The showdown I wanted between Amaram and Kaladin never came to fruition, but an epic throwdown takes place between Kaladin and Szeth near the end. Kaladin has reached his full potential as a Windrunner just like Szeth, except for the fact that Kaladin is a much more powerful one as far as I can see. Kaladin defeats Szeth after a long battle and Szeth is sent to lick his wounds.

As it turns out, Dalinar is also a Radiant, something called a Bondsmith. Shallan is a Radiant as well, of the Lightweaver order. Even Szeth is revealed to be a member of one of the Radiant’s orders, the Skybreakers. The return of the Knights Radiant is in full swing by the final pages of Words of Radiance, and I’m hoping it picks up right where it left off in the opening pages of the forthcoming third book. There were even hints that the members of Bridge Four might be in some fashion related to the Radiants as some type of squires, but I’m not entirely certain on that point.

Oh yeah, and Vasher shows up. Yes, the same Vasher from Warbreaker. Which then makes you start to think…

Wait for it…

Szeth is defeated by Kaladin as I mentioned previously and then something interesting happens where he receives a visit by one of the ten Heralds. At the end of Chapter 88 you read the following, which I’m just going to quote so that I don’t mess it up:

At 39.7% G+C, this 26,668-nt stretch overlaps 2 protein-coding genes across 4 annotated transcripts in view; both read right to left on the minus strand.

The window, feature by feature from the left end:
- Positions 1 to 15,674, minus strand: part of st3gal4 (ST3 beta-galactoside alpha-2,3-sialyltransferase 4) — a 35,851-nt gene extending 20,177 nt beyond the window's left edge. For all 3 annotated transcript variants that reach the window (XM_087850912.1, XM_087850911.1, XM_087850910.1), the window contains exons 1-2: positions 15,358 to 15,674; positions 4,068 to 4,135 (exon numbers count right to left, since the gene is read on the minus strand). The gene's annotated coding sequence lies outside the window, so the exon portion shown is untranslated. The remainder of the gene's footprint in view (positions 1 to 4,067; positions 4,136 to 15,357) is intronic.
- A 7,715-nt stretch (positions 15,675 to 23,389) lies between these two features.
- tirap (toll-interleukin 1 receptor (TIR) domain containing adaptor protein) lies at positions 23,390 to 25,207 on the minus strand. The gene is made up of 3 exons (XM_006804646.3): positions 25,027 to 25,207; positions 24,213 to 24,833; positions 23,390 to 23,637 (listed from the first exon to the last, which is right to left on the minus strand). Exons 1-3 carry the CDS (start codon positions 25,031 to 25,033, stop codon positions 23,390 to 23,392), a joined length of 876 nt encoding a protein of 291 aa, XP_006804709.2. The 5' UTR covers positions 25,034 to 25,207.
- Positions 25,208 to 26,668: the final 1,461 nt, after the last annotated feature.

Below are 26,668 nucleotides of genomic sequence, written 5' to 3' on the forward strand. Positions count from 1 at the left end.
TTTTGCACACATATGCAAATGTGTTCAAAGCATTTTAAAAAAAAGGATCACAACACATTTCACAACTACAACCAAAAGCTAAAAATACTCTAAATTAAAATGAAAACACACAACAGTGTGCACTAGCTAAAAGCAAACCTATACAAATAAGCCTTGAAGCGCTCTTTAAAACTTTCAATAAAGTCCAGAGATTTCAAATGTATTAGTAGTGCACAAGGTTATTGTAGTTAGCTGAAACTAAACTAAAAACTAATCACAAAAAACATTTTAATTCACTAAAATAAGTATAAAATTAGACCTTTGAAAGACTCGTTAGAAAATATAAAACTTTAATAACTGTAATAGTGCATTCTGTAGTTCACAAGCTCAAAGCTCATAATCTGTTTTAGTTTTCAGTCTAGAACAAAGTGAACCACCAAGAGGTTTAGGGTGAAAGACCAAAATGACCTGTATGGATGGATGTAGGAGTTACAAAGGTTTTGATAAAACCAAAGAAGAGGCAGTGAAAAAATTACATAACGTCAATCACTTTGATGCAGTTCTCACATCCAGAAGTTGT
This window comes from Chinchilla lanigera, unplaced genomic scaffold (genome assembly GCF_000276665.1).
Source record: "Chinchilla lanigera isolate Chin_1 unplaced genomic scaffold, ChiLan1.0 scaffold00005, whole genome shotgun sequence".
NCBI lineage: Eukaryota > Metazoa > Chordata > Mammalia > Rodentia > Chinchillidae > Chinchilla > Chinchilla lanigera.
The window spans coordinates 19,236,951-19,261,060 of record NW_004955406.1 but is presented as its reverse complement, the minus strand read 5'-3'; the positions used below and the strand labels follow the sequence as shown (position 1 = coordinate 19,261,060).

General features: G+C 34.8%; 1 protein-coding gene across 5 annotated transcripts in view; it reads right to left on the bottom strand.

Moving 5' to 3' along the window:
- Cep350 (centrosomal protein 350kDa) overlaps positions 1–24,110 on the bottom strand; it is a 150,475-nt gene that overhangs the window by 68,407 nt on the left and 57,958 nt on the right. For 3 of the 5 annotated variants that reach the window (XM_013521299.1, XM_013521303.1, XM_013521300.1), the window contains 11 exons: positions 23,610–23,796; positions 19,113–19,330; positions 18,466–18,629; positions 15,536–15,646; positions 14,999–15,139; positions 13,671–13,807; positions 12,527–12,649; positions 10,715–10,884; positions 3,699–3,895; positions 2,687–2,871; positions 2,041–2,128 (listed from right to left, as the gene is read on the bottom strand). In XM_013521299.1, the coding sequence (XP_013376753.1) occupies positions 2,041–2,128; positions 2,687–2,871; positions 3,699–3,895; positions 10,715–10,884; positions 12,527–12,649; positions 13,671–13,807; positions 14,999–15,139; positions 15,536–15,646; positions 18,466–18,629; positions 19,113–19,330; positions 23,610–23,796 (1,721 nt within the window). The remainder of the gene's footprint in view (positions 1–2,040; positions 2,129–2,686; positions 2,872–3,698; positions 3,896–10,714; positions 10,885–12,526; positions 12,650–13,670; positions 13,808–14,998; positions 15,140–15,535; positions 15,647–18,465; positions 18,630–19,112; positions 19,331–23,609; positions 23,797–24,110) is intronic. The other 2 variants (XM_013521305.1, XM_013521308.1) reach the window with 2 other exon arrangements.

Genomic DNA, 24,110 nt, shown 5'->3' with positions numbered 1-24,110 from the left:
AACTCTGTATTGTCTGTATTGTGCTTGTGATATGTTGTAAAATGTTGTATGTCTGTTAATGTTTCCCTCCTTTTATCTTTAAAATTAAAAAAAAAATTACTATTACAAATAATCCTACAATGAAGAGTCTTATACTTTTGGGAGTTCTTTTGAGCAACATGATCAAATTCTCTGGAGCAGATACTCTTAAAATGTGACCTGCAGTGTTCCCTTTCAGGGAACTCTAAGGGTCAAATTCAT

“This is not a problem,” Nin said, looking back. “I have brought a Shardblade for you. One that is a perfect match for your task and temperament.” He tossed his large sword to the ground. It skidded on stone and came to a rest before Szeth.

He had not seen a sword with a metal sheath before. And who sheathed a Shardblade? And the Blade itself . . . was it black? An inch or so of it had emerged from the sheath as it slid on the rocks.

Szeth swore he could see a small trail of black smoke coming off the metal. Like Stormlight, only dark.

Hello, a cheerful voice said in his mind. Would you like to destroy some evil today?


I cannot even begin to explain how much that blew my mind. I was sitting on the couch next to my wife as I read those paragraphs to end that chapter and I started dancing around the room. My heart rate increased, I got chills, I was freaking out. Some of the more intense Brandon Sanderson fans might have seen that reveal coming, but I definitely didn’t, and it got me all sorts of worked up with excitement. Seriously. I had to put the book down for a few minutes because I could not focus on reading for a bit.

Soon enough I managed to finish the book, but I was completely amped the entire time. Words of Radiance was filled with everything I wanted and more. Sure, it was long, and sure, it probably doesn’t need to be that long, but it is what it is. If you are a fan of Brandon Sanderson you are likely going to love this book. If you aren’t a fan of his writing, that’s okay, it’s not for everyone, but I’m sure glad I read his books.